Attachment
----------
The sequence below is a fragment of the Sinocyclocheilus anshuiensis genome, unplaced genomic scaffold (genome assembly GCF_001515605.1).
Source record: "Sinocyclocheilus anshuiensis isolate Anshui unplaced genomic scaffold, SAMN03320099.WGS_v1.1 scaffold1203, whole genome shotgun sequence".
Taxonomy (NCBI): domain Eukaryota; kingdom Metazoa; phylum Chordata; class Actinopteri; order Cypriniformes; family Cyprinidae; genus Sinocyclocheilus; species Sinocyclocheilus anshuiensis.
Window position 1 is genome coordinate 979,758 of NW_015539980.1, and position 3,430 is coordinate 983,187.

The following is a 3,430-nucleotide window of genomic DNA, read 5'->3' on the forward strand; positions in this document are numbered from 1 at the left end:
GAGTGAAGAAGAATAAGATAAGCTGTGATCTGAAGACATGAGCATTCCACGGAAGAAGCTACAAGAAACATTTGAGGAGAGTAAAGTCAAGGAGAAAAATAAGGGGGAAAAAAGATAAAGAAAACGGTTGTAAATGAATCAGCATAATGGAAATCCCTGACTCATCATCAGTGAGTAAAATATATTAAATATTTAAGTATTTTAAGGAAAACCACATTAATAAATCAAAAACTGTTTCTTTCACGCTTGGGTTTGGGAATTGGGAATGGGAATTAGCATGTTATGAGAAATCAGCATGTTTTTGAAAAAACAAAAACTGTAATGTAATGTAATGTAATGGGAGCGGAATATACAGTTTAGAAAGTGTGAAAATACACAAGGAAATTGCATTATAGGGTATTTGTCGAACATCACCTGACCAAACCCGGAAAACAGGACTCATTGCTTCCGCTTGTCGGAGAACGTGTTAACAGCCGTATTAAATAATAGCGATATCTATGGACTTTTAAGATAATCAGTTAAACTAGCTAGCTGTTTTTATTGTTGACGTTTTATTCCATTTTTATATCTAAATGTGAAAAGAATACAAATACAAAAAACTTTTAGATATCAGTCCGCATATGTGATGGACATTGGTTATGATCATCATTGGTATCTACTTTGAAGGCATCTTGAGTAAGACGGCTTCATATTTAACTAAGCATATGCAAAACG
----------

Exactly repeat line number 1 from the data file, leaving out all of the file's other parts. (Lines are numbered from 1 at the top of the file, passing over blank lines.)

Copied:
The sequence below is a fragment of the Sinocyclocheilus anshuiensis genome, unplaced genomic scaffold (genome assembly GCF_001515605.1).